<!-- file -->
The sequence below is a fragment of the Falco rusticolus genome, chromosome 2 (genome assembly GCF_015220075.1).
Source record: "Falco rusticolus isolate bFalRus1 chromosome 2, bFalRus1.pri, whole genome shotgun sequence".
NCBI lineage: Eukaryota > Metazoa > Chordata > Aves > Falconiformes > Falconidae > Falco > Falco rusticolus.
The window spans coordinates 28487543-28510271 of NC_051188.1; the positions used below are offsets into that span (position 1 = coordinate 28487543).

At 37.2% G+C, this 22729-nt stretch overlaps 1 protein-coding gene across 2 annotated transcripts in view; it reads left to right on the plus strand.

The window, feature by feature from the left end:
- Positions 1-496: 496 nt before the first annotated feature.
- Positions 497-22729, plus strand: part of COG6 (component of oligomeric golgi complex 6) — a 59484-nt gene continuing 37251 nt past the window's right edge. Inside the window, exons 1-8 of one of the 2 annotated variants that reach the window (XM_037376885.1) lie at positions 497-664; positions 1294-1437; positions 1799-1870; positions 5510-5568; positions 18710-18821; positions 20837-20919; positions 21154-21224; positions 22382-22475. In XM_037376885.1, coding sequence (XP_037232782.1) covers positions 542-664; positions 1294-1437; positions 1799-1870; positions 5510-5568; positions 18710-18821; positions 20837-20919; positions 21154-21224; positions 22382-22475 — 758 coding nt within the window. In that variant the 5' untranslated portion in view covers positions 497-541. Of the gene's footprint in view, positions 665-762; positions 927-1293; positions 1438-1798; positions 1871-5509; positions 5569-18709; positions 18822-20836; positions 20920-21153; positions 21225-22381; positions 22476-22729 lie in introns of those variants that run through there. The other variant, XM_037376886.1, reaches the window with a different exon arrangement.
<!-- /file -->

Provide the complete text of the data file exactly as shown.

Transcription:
The sequence below is a fragment of the Falco rusticolus genome, chromosome 2 (genome assembly GCF_015220075.1).
Source record: "Falco rusticolus isolate bFalRus1 chromosome 2, bFalRus1.pri, whole genome shotgun sequence".
NCBI lineage: Eukaryota > Metazoa > Chordata > Aves > Falconiformes > Falconidae > Falco > Falco rusticolus.
The window spans coordinates 28487543-28510271 of NC_051188.1; the positions used below are offsets into that span (position 1 = coordinate 28487543).

At 37.2% G+C, this 22729-nt stretch overlaps 1 protein-coding gene across 2 annotated transcripts in view; it reads left to right on the plus strand.

The window, feature by feature from the left end:
- Positions 1-496: 496 nt before the first annotated feature.
- Positions 497-22729, plus strand: part of COG6 (component of oligomeric golgi complex 6) — a 59484-nt gene continuing 37251 nt past the window's right edge. Inside the window, exons 1-8 of one of the 2 annotated variants that reach the window (XM_037376885.1) lie at positions 497-664; positions 1294-1437; positions 1799-1870; positions 5510-5568; positions 18710-18821; positions 20837-20919; positions 21154-21224; positions 22382-22475. In XM_037376885.1, coding sequence (XP_037232782.1) covers positions 542-664; positions 1294-1437; positions 1799-1870; positions 5510-5568; positions 18710-18821; positions 20837-20919; positions 21154-21224; positions 22382-22475 — 758 coding nt within the window. In that variant the 5' untranslated portion in view covers positions 497-541. Of the gene's footprint in view, positions 665-762; positions 927-1293; positions 1438-1798; positions 1871-5509; positions 5569-18709; positions 18822-20836; positions 20920-21153; positions 21225-22381; positions 22476-22729 lie in introns of those variants that run through there. The other variant, XM_037376886.1, reaches the window with a different exon arrangement.